I remember the day my two young sons were in the back seat eating chips from a bag. We had just gone to the grocery store and they begged me for a few chips. I gave in, partly because I was tired and mostly because it kept them quiet in the back seat.
After enjoying a free moment to think, I suddenly realized it was lunchtime. Could the potato chips suffice for lunch? It wasn’t the most nutritious meal, but then I wouldn’t have to go home and make lunch, and actually we didn’t have much time to stop. We had to meet a friend at the pool …
I point out this occurrence because the event made me stop and think that I never imagined allowing my children to eat potato chips for lunch before I became pregnant. The dogmatic ideas on how I would handle motherhood included believing that I would serve well-balanced meals every single day, following the baby book completely, starting their chore list at an early age and, of course, cleaning my house on a daily basis.
Later that week, I shared my potato-chip episode with a close friend with some trepidation; I worried she would judge me negatively. She quickly laughed and told me parents have to set the bar high when their children are infants because if they don’t, their kids will be smoking at age 5. We then laughed about the things we had done as parents so far-we let our kids eat Cheerios off the floor, we had occasionally allowed the kids to watch hours of television so we could get housework done, and shamefully, I accidentally put my son down one afternoon for a nap without a diaper. Oooops.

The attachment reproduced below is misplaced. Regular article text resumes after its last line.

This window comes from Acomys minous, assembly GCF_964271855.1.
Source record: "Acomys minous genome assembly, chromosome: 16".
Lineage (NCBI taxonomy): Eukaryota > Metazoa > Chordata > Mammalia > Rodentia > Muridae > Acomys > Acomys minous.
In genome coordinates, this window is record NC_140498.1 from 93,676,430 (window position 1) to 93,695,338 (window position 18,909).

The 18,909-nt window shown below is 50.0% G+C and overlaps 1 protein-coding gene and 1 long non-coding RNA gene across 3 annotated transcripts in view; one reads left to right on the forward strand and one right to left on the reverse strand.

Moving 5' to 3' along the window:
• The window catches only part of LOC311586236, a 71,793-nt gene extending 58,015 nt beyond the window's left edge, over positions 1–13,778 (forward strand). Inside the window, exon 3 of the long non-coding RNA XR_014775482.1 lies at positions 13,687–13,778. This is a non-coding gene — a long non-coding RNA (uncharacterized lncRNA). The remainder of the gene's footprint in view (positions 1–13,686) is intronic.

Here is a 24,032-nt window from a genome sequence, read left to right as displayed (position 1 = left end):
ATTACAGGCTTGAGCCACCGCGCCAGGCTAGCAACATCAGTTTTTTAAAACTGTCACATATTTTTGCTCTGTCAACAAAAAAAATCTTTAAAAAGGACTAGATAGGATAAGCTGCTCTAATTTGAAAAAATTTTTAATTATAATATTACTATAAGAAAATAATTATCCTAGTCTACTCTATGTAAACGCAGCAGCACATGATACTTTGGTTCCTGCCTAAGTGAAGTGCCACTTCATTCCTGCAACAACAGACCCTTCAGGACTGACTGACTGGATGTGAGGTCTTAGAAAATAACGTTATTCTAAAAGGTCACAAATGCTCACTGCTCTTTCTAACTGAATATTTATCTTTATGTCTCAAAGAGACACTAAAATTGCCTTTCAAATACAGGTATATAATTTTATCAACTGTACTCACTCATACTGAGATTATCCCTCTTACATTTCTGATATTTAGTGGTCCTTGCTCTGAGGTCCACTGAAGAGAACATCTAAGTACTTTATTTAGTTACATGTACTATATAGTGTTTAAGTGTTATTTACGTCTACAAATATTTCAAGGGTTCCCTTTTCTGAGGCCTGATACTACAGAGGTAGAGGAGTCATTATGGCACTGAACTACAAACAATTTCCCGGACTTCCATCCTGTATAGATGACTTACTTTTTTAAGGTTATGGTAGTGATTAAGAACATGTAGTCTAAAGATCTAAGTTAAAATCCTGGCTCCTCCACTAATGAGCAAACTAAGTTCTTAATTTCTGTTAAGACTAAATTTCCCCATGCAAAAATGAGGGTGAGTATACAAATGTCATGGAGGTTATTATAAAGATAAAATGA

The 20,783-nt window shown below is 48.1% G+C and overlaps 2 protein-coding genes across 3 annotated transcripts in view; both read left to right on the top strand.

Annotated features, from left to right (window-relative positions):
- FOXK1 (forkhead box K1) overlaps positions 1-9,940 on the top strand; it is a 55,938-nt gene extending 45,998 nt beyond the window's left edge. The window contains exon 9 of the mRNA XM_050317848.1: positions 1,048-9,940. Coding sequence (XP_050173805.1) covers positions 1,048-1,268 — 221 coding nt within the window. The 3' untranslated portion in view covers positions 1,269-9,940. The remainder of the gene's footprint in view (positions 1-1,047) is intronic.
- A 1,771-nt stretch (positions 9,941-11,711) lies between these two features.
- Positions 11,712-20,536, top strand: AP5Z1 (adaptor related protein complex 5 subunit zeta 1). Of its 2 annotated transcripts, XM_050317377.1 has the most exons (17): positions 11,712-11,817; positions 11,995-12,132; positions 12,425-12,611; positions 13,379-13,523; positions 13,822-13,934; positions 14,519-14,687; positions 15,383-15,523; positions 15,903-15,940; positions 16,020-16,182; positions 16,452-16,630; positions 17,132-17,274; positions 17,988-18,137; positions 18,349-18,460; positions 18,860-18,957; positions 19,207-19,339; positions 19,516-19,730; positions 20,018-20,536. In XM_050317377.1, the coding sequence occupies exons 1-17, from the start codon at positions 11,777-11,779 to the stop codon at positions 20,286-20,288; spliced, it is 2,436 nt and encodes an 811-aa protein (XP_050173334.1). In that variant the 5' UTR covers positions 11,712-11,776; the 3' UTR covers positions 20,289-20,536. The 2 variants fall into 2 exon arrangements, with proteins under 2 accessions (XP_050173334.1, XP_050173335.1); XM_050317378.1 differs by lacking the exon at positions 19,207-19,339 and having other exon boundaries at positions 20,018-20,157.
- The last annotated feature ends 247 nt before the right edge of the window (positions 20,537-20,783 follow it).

Her soothing words helped me immensely. I began to speculate that it might be permissible to be a less-than-perfect parent. Perfectionism runs deep through my blood and was somewhat manageable when I only had to worry about myself. However, expecting my kids and I to do everything perfectly wasn’t advantageous anymore. I had to lower my expectations.
Of course, this doesn’t mean allowing your children to smoke or run in front of a truck. But it does mean learning to let go of the little things that really don’t matter. I now pick my battles, which may include offering my kids an occasional meal without any fruits and vegetables. Homework might not get done right after school, and their teeth might miss a brushing or two.
I believe it is important to release the minutia in order to have more energy to fight the battle on bigger issues. There are many expectations of parents today, and we each have to decide what is important to us and what isn’t so we can begin to fully enjoy our role as parents.
Being a mother has taught me a great number of lessons. I have learned to be more flexible, more tolerant and most importantly, I have begun to live within gray areas as opposed to only black and white.
It was a turning point for me to allow my sons to eat potato chips for lunch that afternoon and I am grateful for it. That day I chose to live more flexibly, and I have continued to let go and make decisions for myself and my children that allow spontaneity and peace of mind for all of us.
An occasional meal of potato chips for lunch just may be the perfect cure for you and your kids, too.
Annemarie Husser is a freelance writer, family therapist and mom living in Carpentersville.